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EU Parliament seeks legal clampdown on planet-warming methane emissions

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By Kate Abnett

BRUSSELS, Oct 21 (Reuters) - The European Parliament on Thursday asked the EU to legally require companies to fix methane leaks and impose binding targets on countries to cut emissions of the potent greenhouse gas, setting the scene for legislation Brussels will propose later this year.

Methane is the second-biggest cause of climate change after carbon dioxide and is emitted from sources including leaky fossil fuel infrastructure, livestock farming and landfill sites.

The gas has a higher heat-trapping potential than CO2 but it breaks down in the atmosphere faster, meaning deep cuts in methane emissions by 2030 could have a rapid impact on slowing global warming.

"We need a quick win to tackle climate change," said Greek lawmaker Maria Spyraki, who authored the Parliament's resolution.

On Thursday the Parliament supported, by 563 votes to 122, the European Commission's plan to propose legislation in December that would force oil and gas companies to report their methane emissions and find and fix leaks.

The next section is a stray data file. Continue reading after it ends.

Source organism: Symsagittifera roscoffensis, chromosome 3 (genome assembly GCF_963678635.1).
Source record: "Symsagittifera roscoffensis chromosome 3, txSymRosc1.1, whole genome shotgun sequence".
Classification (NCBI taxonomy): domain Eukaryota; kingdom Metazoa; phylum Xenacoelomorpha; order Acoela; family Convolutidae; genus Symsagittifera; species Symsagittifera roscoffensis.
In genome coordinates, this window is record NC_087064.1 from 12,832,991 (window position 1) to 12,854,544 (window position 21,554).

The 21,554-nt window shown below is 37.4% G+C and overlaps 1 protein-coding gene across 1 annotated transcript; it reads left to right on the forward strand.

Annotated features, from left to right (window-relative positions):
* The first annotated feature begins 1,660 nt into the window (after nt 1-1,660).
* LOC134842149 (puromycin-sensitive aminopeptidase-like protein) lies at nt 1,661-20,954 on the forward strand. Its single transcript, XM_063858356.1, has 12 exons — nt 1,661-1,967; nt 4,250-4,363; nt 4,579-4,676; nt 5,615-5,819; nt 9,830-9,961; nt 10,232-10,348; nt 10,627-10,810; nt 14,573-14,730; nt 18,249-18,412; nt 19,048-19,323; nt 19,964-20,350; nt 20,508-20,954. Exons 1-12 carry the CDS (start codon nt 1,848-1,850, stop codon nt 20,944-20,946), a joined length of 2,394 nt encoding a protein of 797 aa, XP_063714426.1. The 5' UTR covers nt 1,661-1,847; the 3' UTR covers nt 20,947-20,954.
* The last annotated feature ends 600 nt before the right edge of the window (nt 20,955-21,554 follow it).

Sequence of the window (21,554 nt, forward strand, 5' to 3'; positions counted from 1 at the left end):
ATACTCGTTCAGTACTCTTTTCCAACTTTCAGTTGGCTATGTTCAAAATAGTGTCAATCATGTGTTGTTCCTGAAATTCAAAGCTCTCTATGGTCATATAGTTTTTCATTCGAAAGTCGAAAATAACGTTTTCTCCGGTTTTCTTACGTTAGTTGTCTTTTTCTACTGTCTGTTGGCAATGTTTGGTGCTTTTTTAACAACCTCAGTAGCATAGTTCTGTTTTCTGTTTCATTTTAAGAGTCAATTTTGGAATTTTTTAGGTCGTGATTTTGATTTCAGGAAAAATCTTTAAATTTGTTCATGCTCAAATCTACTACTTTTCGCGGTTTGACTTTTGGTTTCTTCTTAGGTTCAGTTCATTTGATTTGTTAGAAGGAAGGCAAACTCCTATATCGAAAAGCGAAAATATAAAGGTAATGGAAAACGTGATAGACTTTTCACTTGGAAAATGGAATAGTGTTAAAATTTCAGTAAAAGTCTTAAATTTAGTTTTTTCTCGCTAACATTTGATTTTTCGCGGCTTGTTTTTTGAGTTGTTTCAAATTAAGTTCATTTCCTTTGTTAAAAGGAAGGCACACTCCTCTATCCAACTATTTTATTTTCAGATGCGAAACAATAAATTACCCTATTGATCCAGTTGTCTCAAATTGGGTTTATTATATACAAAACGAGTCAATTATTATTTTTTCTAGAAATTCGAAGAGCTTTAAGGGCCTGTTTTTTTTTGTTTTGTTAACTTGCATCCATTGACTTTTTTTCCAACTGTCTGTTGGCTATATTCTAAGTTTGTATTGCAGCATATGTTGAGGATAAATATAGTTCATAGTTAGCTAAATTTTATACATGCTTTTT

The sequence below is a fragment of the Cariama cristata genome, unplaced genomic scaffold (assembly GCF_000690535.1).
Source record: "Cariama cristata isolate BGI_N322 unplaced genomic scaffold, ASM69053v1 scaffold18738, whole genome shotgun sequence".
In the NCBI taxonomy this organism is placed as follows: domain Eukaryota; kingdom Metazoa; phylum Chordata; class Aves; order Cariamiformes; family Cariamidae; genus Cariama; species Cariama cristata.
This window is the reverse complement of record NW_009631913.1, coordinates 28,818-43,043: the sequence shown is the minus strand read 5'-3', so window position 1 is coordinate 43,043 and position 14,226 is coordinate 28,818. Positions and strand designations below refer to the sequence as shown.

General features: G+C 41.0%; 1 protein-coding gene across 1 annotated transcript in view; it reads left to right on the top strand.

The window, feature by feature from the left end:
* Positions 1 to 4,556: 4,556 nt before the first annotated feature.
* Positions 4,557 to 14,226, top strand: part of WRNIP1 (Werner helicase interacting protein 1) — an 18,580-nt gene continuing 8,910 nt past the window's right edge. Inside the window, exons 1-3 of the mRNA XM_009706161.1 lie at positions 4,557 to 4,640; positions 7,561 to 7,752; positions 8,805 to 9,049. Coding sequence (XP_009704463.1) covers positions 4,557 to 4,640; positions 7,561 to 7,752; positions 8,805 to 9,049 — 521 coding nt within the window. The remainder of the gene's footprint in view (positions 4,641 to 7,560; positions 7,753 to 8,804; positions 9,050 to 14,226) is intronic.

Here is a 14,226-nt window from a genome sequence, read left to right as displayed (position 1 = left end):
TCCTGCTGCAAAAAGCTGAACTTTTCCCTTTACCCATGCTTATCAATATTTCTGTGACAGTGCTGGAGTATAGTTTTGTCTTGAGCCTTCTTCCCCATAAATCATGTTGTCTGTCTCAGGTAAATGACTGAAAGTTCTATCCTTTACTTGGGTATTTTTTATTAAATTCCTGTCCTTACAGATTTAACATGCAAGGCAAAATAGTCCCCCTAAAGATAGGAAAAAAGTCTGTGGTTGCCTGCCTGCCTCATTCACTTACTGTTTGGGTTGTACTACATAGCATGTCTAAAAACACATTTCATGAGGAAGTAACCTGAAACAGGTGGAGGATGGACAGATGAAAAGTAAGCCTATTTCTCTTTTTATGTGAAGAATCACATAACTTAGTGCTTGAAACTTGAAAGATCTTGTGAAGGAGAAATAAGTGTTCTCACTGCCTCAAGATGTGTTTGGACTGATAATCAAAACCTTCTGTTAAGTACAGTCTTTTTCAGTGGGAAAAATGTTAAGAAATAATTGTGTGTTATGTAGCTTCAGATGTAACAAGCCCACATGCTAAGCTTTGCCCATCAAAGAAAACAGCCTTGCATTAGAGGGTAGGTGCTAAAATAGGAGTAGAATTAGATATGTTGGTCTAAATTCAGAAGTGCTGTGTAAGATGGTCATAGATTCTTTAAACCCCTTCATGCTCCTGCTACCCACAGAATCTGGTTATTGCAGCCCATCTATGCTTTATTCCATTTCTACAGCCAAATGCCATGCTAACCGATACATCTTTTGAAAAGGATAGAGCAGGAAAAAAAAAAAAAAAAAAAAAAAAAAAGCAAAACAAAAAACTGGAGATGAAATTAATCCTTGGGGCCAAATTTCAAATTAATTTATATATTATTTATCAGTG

Parliament said the rules should apply to the entire oil and gas supply chain "as soon as possible" and the EU should make fossil fuel imports conditional on complying with the rules - a move that would hit producers like Russia and Algeria.

Parliament's call adds to pressure on the EU to tackle methane emissions in the international supply chains of fossil fuels consumed in Europe - something the Commission has said it will consider but is not yet firmly committed to.

The EU imports more than 80% of the gas and oil it consumes. Most of the methane emissions associated with those fuels occur outside of EU borders, in supply chains coming into Europe from abroad.

The lawmakers also said Brussels should set binding national targets for EU countries to cut their methane emissions in all sectors.

The EU and the United States are attempting to spur other countries to cut methane faster, and at the upcoming COP26 climate summit will formally launch a joint pledge to cut methane emissions by 30% by 2030. So far, more than 30 countries have signed up. (Reporting by Kate Abnett; Editing by Hugh Lawson)